3 Steps to a Feel-Good Home
Updated: Apr 8, 2019
First published on Houzz
“A house is meant to inspire you, to feel warm and welcoming. You’re coming home" says designer, Andrew Feldon. “It's central to our work that we create spaces that reflect and enhance how someone feels in them.”
A passion to create.
“Design was what I did from day one,” says Feldon, who has offices in Portland and San Francisco. “As a child, I was constantly building forts and treehouses, always collecting bits and pieces of material and putting them together. It snowballed over time, and architecture was a natural progression of that.”
Inspiring with architecture.
Feldon says he enjoys coming up with solutions to his clients’ problems. “It feels good to make a difference,” he says. “I believe that architecture as an art really can inspire. It’s fun to not only problem-solve, but also surprise people and give them a final product that’s even better than they could imagine.”
See Feldon’s advice below to help you create a home that feels and looks great.
1. Rely on the Experts
Keep an open mind and trust your architect, Feldon advises. “As designers, we’ve spent years amassing knowledge about the technical and code realities of buildings, as well as exploring artistic ideas and movements,” he says. “Choose wisely, and then rely on the people you hire to create the spaces that match you.”
The owners of the contemporary home in Berkeley seen here wanted to install a large hot tub deck but were initially picturing something more basic. “We worked together and eventually developed a floating, multitiered series of platforms that melded into the steep hillside,” Feldon says. “The materials were derived from the colors and hues of the immediate landscape.”
2. Think Holistically
Your home should have a central idea or feeling; “otherwise the house is simply an assortment of various projects cobbled together, which can feel disjointed,” Feldon says. “Think about your home in all its parts, and the feeling that you want to achieve. The architecture and materials should work together to create that.”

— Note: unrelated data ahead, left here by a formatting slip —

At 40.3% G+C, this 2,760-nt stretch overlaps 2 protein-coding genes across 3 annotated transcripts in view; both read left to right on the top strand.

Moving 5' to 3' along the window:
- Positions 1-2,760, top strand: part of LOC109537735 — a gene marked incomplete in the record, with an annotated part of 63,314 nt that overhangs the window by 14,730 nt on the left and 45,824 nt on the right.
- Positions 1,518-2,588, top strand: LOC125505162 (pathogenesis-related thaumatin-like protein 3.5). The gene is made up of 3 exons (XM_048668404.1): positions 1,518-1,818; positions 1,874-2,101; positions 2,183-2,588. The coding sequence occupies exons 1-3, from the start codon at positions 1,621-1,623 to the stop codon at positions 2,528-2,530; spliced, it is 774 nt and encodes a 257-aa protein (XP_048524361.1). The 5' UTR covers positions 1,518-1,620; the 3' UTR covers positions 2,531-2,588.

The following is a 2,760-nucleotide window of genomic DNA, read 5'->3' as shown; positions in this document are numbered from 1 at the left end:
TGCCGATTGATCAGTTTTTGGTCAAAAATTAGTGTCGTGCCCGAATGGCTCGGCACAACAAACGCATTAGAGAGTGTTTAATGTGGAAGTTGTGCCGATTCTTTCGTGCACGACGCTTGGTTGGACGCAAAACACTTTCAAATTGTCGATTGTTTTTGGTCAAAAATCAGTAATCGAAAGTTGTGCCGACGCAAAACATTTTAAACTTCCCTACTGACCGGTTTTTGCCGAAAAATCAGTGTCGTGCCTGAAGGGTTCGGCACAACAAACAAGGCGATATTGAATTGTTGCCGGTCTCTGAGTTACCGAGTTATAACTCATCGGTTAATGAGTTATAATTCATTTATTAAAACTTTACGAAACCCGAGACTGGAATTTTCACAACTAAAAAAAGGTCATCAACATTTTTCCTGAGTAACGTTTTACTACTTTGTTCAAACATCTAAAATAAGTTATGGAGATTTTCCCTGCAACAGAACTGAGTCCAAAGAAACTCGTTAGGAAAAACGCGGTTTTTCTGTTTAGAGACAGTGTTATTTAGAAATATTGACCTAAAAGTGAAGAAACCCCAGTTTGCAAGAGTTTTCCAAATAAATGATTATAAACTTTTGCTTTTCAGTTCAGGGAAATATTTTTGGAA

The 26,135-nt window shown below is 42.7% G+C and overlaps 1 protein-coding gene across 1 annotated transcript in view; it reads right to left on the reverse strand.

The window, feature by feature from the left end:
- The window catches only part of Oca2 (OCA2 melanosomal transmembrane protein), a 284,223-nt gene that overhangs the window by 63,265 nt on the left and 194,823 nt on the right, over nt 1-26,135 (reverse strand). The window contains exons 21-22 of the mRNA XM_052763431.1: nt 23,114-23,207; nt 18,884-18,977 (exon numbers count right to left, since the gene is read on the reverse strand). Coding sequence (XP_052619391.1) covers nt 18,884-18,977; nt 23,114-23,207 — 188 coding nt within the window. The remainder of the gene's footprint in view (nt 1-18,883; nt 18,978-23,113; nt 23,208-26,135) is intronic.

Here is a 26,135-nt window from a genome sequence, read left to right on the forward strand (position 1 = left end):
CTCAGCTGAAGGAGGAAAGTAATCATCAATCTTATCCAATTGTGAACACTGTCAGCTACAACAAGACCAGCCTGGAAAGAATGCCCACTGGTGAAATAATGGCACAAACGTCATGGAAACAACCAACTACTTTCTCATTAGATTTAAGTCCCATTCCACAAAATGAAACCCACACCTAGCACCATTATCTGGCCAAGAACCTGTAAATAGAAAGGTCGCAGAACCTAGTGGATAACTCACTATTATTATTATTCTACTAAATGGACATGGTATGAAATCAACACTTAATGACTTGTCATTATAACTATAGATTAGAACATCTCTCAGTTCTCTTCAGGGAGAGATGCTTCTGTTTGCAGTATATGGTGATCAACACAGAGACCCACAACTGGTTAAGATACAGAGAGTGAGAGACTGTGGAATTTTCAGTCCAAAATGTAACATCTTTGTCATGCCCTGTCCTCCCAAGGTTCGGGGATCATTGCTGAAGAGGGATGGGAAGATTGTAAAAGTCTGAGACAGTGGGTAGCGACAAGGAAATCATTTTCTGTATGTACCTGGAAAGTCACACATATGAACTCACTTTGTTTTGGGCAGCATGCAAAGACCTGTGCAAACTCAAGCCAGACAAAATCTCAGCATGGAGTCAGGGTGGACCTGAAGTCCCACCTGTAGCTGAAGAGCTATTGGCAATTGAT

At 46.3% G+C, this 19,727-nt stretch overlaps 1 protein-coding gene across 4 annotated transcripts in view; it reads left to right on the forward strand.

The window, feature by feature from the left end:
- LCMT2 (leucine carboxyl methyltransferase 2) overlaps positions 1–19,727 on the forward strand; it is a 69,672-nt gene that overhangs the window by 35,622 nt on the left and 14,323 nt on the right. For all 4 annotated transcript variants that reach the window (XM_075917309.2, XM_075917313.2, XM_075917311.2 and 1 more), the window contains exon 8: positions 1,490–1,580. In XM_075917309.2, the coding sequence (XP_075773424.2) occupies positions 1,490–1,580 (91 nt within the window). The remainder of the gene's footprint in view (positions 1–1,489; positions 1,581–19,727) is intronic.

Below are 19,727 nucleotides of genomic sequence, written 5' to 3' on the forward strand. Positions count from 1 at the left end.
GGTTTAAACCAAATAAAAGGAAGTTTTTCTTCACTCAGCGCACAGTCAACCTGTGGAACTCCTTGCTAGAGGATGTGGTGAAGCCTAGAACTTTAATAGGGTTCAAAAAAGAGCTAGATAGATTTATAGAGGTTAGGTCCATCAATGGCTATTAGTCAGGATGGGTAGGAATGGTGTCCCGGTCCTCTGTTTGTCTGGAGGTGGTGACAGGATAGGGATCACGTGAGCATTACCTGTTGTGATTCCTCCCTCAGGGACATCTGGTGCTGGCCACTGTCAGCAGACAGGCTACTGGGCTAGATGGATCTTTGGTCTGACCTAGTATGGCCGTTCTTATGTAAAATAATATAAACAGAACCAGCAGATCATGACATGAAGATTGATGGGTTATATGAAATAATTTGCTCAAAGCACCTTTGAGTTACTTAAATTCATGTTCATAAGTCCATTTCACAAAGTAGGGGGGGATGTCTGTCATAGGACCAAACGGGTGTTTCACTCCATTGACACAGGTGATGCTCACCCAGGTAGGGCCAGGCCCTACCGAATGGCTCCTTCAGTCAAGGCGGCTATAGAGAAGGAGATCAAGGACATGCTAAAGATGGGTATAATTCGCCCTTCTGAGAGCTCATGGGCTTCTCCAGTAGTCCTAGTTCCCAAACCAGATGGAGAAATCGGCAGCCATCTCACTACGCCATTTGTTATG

The owners of the loft in San Francisco’s Dogpatch neighborhood seen here requested a modern aesthetic with a historic dimension. “We used a few salvaged beams and posts to suggest a story about the repurposed 100-year-old building and its history,” Feldon says. “There was a major juxtaposition of old, rough wood against stark white spatial elements.”
3. Start With the Basics
Even if you plan to live in a place for only a few years, build the best home you can afford, and then decorate it as time goes by. “It’s better for your pocketbook, your home’s resale value and the planet,” Feldon says. “Even small projects take a great deal of time and resources to pull off well, and you want to enjoy your space.”
“We imagined this house as a blank canvas that the experiences of the clients would bring to life,” Feldon says of the Portland home seen here. “Fleshing out the interior spaces will happen over time and represent a biographical accounting of the lives and travels of the owners. This creates a much richer environment, rather than forcing aesthetic choices upfront.”
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